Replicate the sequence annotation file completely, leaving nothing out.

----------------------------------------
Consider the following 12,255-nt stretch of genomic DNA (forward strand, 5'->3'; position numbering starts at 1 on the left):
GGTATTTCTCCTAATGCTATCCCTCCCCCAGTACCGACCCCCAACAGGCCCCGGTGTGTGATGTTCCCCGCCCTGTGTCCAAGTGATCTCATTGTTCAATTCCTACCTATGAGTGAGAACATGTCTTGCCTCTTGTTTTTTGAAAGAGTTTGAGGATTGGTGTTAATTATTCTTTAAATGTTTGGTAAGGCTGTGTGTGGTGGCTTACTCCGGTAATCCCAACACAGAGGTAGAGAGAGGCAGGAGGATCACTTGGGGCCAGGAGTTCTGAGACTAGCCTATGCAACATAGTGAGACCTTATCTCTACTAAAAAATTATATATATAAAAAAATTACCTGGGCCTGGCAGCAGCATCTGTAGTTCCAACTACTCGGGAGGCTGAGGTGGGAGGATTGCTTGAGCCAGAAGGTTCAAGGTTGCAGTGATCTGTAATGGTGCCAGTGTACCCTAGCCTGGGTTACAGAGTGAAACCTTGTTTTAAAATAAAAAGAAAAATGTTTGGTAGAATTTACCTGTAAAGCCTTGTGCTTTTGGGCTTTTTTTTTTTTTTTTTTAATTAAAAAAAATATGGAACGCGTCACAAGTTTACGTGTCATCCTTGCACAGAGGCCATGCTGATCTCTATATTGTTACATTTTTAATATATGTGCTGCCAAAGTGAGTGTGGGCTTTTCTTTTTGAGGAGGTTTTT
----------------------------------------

Consider the following 12,255-nt stretch of genomic DNA (forward strand, 5'->3'; position numbering starts at 1 on the left):
GGTATTTCTCCTAATGCTATCCCTCCCCCAGTACCGACCCCCAACAGGCCCCGGTGTGTGATGTTCCCCGCCCTGTGTCCAAGTGATCTCATTGTTCAATTCCTACCTATGAGTGAGAACATGTCTTGCCTCTTGTTTTTTGAAAGAGTTTGAGGATTGGTGTTAATTATTCTTTAAATGTTTGGTAAGGCTGTGTGTGGTGGCTTACTCCGGTAATCCCAACACAGAGGTAGAGAGAGGCAGGAGGATCACTTGGGGCCAGGAGTTCTGAGACTAGCCTATGCAACATAGTGAGACCTTATCTCTACTAAAAAATTATATATATAAAAAAATTACCTGGGCCTGGCAGCAGCATCTGTAGTTCCAACTACTCGGGAGGCTGAGGTGGGAGGATTGCTTGAGCCAGAAGGTTCAAGGTTGCAGTGATCTGTAATGGTGCCAGTGTACCCTAGCCTGGGTTACAGAGTGAAACCTTGTTTTAAAATAAAAAGAAAAATGTTTGGTAGAATTTACCTGTAAAGCCTTGTGCTTTTGGGCTTTTTTTTTTTTTTTTTTAATTAAAAAAAATATGGAACGCGTCACAAGTTTACGTGTCATCCTTGCACAGAGGCCATGCTGATCTCTATATTGTTACATTTTTAATATATGTGCTGCCAAAGTGAGTGTGGGCTTTTCTTTTTGAGGAGGTTTTT